Municipal Bonds: Monitoring the Market | Lord Abbett

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Fixed-Income Insights

Lord Abbett Portfolio Manager Dan Solender gives a quick view of the factors driving the muni-bond market. 


AM with a PM

Dan Solender, CFA

Partner & Director

Air Date: February 10, 2021

00:04:41.220 --> 00:04:46.170

Hello, this is Dan Solender, I’m director of tax-free fixed income and a Partner at Lord Abbett.

INTERSTITIAL: Municipal Bonds: The Current Environment

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We're off to a very good start this year and in the municipal bond market so far this year, everything is really working well. So far, some of the big things going on are that demand has been strong [while] supply is on the lower side. Credit quality is holding up well. Everything really started to turn even more positive back in November [2020] when the vaccine became known, [B-ROLL: Vaccine footage] and an expectation came up that it was going to be disseminated, which has been a big turn.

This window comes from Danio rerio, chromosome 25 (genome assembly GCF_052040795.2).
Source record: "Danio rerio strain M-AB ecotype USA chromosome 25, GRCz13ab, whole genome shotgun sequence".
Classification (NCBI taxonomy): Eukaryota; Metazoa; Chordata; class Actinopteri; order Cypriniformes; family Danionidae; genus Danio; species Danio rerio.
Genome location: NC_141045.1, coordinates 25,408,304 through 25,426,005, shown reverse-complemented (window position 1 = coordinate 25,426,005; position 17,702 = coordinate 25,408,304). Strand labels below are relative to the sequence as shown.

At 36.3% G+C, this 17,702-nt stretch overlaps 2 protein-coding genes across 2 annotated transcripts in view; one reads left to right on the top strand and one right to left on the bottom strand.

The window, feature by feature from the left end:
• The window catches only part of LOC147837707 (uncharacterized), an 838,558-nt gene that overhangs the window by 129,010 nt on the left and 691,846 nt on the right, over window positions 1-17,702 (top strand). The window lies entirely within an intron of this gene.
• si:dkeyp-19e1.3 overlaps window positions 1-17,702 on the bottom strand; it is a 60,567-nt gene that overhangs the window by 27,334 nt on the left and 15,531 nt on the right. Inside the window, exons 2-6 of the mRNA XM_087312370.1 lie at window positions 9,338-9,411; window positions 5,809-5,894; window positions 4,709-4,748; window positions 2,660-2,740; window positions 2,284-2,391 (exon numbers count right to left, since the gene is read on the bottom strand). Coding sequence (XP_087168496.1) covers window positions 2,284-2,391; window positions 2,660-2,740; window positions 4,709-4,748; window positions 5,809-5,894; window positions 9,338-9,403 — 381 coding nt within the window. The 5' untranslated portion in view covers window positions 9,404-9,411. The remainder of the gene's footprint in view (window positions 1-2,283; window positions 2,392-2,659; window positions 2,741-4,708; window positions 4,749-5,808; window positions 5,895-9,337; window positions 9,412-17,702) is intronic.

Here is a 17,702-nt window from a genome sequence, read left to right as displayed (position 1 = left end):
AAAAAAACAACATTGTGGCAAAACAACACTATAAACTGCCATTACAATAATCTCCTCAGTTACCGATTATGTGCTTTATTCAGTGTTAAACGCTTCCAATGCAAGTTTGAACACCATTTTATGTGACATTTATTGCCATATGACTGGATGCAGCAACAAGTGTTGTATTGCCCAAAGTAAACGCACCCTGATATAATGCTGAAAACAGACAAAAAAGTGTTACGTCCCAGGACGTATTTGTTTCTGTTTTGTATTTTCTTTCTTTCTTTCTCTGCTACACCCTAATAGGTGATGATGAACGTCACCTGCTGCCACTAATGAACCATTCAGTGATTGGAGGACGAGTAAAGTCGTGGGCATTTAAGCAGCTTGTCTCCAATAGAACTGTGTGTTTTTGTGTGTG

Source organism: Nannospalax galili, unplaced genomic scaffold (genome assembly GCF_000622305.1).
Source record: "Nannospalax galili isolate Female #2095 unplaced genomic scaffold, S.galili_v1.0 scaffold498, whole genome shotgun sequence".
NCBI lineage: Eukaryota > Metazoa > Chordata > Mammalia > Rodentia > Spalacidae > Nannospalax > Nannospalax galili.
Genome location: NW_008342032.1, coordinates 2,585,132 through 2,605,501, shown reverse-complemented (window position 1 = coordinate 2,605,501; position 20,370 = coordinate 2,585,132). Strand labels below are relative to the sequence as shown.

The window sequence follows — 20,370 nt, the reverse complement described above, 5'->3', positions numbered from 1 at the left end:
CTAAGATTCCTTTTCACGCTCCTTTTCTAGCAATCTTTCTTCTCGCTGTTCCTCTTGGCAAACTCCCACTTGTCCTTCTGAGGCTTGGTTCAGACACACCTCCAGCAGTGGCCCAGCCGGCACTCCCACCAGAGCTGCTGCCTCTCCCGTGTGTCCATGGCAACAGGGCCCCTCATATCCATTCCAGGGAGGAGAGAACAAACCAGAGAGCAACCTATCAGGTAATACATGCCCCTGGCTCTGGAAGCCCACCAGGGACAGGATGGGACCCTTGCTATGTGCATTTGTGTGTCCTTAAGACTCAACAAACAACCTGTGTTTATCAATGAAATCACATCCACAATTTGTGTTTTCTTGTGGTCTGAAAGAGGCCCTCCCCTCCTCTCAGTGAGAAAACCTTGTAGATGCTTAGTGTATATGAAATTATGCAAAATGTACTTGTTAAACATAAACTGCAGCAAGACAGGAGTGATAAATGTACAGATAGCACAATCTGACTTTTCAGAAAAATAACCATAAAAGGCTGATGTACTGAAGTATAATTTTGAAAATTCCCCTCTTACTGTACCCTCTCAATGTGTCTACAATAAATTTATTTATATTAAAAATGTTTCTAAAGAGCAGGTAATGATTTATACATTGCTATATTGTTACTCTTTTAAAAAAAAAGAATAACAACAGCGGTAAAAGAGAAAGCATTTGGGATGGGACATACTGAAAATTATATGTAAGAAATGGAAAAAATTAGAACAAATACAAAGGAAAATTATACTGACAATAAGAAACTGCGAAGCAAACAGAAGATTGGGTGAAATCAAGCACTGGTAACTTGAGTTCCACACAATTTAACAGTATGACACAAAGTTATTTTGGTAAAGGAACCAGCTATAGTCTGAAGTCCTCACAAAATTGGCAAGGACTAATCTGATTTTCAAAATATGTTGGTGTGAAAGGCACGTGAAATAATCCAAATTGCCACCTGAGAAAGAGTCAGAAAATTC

And then the bigger trigger, more recently, has been the Biden Administration wanting to put through a large fiscal stimulus package which is working its way through Congress. [B-ROLL: U.S. Capitol] We think all that put together gives signs that the economy has a light at the end of the tunnel, because when the vaccine gets disseminated more people can obviously return back to normal.

And the fiscal stimulus will target a lot of parts of the municipal bond market that can use the funding. It's not just the state and local governments--they get the biggest attention. But it's also things like [B-ROLL: Airports, hospitals, etc.] airports and hospitals and universities and school districts--all kinds of things can get funding from the fiscal stimulus to help them through this time.

And one thing we've seen over the last year is that expectations got really, really low back in March or April [2020]--expectations of where tax revenues would come in, expectations of how credit would perform. But now that we've gone through this time period we've seen that revenues only dropped a little bit, not that much, and states are holding up much better. A lot of the things like airports, toll roads have much better balance sheets than people expected. And with the help from the original CARES Act they made it through okay. [LOWER THIRD: CARES Act refers to the Coronavirus, Aid, Relief and Economic Security Act, a $2 trillion economic relief packaged enacted in 2020 in response to the pandemic.] to individuals and businesses and provides other financial assistance as compensation for the havoc the virus has caused. So a lot of things are holding up just like that and other sectors as well.